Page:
Today is dyeing day and I'll be dyeing some quilt backs and some fabrics for the remaining gifts that I'm making. I should be done with Christmas making by Christmas day!
I honestly don't usually pay any attention to the Pantone Color of the Year but this year I actually like it. It would be hard to go wrong with gray in any of the past few years. Alone it could be the color of the year. But I also love yellows and oranges so paring the grays with a beautiful warm color was right up my alley. That inspired the fabric of the week this week.
Fabric of the Week
Here's my version of the Colors of the Year. My gray is darker and my yellow is more golden but I still love the combo. Sunshine and Shadows Gradient is 20% off through Sunday.
Patricia Caldwell used Sunshine and Shadows for her Copper Trails quilt.
Gradients Back in Stock
Two of your favorite gradients are back in stock this week.
Lava Flow by Patricia Caldwell uses the Sassafras Gradient to great effect. All of the pieces for that quilt came from one fabric!
I'm wishing you all a happy holiday season, no matter what you celebrate. It's been a weird year but it hasn't been an all bad year. Many of us have experimented with new hobbies, learned new new technology and learned who and what are our highest priorities. We can't be sad about that. Find the good, focus on that and enjoy the rest of 2020. I'll be back after Christmas.
This weekend was sewing weekend with my quilt club.
These are the blocks that I'm working on and this is the layout from the book. I love making the blocks but I'm not loving the quilt so far. But I persevered and made even more blocks this weekend. I'm thinking of this quilt as a possible king size to gift to a friend who loves green.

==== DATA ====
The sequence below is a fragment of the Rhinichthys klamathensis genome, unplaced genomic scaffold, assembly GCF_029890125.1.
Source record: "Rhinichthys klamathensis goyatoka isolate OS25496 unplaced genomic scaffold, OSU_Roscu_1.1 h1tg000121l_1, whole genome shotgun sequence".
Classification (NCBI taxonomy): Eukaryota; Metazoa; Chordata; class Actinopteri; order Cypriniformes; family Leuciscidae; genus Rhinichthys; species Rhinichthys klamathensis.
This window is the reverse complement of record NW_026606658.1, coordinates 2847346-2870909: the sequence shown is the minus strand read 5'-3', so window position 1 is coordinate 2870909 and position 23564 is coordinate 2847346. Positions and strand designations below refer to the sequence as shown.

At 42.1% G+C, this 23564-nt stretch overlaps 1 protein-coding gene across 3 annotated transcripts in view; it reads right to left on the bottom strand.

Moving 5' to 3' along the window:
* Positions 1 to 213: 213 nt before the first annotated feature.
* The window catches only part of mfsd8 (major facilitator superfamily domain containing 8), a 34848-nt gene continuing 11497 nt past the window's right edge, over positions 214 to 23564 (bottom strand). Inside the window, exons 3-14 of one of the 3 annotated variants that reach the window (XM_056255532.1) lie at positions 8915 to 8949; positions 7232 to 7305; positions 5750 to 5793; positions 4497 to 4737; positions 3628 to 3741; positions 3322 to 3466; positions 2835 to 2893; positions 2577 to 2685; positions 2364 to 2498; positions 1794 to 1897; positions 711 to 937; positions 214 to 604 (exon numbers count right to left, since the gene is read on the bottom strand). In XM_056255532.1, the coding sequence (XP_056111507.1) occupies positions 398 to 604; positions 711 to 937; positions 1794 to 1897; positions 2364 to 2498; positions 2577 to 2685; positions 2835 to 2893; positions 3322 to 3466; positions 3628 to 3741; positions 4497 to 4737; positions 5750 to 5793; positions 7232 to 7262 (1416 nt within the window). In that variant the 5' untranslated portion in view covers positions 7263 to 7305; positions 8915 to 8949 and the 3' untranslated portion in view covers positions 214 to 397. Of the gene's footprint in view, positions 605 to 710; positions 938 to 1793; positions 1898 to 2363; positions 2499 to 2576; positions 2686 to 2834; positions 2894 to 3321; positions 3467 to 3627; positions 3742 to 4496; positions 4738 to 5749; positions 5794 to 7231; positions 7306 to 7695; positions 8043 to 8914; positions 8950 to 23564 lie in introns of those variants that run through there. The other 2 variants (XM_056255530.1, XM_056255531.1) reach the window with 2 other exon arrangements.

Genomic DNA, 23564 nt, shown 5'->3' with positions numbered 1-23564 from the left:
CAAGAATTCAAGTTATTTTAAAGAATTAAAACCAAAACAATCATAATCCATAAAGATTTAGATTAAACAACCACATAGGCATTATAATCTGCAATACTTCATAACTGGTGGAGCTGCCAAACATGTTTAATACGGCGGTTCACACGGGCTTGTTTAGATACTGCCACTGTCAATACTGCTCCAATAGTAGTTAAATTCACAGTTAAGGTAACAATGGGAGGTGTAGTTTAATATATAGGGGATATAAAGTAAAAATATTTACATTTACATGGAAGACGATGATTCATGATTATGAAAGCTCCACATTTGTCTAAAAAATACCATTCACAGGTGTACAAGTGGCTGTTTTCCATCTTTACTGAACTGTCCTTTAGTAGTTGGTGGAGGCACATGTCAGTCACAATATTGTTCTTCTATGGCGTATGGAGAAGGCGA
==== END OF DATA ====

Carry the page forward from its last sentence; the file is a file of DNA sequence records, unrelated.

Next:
The other quilters and I talked about some different options. One was to make a square block instead of the rectangle from the pattern. I laid these blocks out alternating the orientation of the block and arranging them in a light to dark gradient based on the green frames. If it becomes king sized then this would be 1/4 of the quilt with the lower left corner as the center.
This is sort of the same thing but in columns. I kind of like the columns.
I then took both of these photos and roughly cropped and arranged them to see how it might look as a whole quilt.
I think this has some possibilities and I think I like the one in alternating squares better than the vertical stripes. What do you think?
I'm going to play around in EQ a bit. I'm getting to the point that I do need to know how many blocks I need to make. Although extra blocks can always be made into veterans quilts.
This week I have a few more coaster sets to make and them I'll get on to working on the last Christmas gift that doesn't actually have to be done by Christmas.
I'm not quite sure what all I did yesterday. I was busy but I didn't make any new coasters. I did computer stuff most of the morning and then I made the label for Kim's quilt in the afternoon. I'll gift it this evening!
To make the label I started with a photo copy of an orphan applique blocks from the first quilt I made with these flowers. On another sheet of paper I printed off the text that I wanted on the label.
Then I cut a hole out of the copy of the block and centered the text behind it.
Then I added "blanket stitching" with a Sharpie so it would look like the label is stitched on the flower.
Then I photocopied the whole thing to fabric. I line all of my labels by fusing a piece of white fabric the finished size of the label. That serves 2 purposes. It keeps the backing fabric print from shadowing through and it gives me a good edge for turning under the seam allowance. Then I fuse the label with Mistyfuse before stitching it down.
I always wash the quilts before adding the label. If I don't the quilt will shrink a bit behind the label and the label will be baggy. I wanted to wash this one for Kim because it's been dragged everywhere to show off and I want her to be able to take it right home and put it on her bed. I love the crinkly look it has now.
A good friend of ours had surgery yesterday and here's the card that we sent him to wish him well with hopes that his stitches look better than these. You know, it's surprisingly hard to make sloppy stitches!
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I'm Vicki Welsh and I've been making things as long as I can remember. I used to be a garment maker but transitioned to quilts about 20 years ago. Currently I'm into fabric dyeing, quilting, Zentangle, fabric postcards, fused glass and mosaic. I document my adventures here.